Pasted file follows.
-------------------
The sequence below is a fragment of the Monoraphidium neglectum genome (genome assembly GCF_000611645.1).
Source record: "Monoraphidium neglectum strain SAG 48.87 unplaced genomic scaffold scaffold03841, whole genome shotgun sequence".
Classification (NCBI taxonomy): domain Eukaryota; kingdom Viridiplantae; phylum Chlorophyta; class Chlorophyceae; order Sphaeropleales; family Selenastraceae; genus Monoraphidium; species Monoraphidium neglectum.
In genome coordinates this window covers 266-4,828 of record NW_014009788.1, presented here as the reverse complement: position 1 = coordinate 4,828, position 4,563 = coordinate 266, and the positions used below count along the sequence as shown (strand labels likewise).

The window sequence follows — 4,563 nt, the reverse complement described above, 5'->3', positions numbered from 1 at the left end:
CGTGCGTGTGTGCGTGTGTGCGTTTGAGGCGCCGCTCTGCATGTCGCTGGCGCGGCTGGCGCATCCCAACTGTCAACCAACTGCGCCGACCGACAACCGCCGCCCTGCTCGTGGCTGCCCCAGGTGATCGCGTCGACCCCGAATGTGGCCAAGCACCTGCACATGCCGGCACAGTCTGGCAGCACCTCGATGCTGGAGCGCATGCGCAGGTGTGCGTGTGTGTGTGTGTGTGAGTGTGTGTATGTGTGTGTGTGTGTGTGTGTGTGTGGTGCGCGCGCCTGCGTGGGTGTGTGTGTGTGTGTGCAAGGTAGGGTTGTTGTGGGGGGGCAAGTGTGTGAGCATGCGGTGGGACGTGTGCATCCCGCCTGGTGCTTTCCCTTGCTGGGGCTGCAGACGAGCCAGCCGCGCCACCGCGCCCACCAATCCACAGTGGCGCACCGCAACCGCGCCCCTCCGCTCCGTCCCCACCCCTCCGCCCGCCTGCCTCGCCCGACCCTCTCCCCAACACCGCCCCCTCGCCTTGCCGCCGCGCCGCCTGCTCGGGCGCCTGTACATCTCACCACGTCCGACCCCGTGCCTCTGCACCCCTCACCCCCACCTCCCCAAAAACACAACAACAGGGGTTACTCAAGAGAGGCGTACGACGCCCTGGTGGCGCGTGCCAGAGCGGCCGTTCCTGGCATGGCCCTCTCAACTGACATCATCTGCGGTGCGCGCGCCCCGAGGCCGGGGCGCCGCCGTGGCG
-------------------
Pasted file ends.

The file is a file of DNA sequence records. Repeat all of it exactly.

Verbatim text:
The sequence below is a fragment of the Monoraphidium neglectum genome (genome assembly GCF_000611645.1).
Source record: "Monoraphidium neglectum strain SAG 48.87 unplaced genomic scaffold scaffold03841, whole genome shotgun sequence".
Classification (NCBI taxonomy): domain Eukaryota; kingdom Viridiplantae; phylum Chlorophyta; class Chlorophyceae; order Sphaeropleales; family Selenastraceae; genus Monoraphidium; species Monoraphidium neglectum.
In genome coordinates this window covers 266-4,828 of record NW_014009788.1, presented here as the reverse complement: position 1 = coordinate 4,828, position 4,563 = coordinate 266, and the positions used below count along the sequence as shown (strand labels likewise).

The window sequence follows — 4,563 nt, the reverse complement described above, 5'->3', positions numbered from 1 at the left end:
CGTGCGTGTGTGCGTGTGTGCGTTTGAGGCGCCGCTCTGCATGTCGCTGGCGCGGCTGGCGCATCCCAACTGTCAACCAACTGCGCCGACCGACAACCGCCGCCCTGCTCGTGGCTGCCCCAGGTGATCGCGTCGACCCCGAATGTGGCCAAGCACCTGCACATGCCGGCACAGTCTGGCAGCACCTCGATGCTGGAGCGCATGCGCAGGTGTGCGTGTGTGTGTGTGTGTGAGTGTGTGTATGTGTGTGTGTGTGTGTGTGTGTGTGGTGCGCGCGCCTGCGTGGGTGTGTGTGTGTGTGTGCAAGGTAGGGTTGTTGTGGGGGGGCAAGTGTGTGAGCATGCGGTGGGACGTGTGCATCCCGCCTGGTGCTTTCCCTTGCTGGGGCTGCAGACGAGCCAGCCGCGCCACCGCGCCCACCAATCCACAGTGGCGCACCGCAACCGCGCCCCTCCGCTCCGTCCCCACCCCTCCGCCCGCCTGCCTCGCCCGACCCTCTCCCCAACACCGCCCCCTCGCCTTGCCGCCGCGCCGCCTGCTCGGGCGCCTGTACATCTCACCACGTCCGACCCCGTGCCTCTGCACCCCTCACCCCCACCTCCCCAAAAACACAACAACAGGGGTTACTCAAGAGAGGCGTACGACGCCCTGGTGGCGCGTGCCAGAGCGGCCGTTCCTGGCATGGCCCTCTCAACTGACATCATCTGCGGTGCGCGCGCCCCGAGGCCGGGGCGCCGCCGTGGCG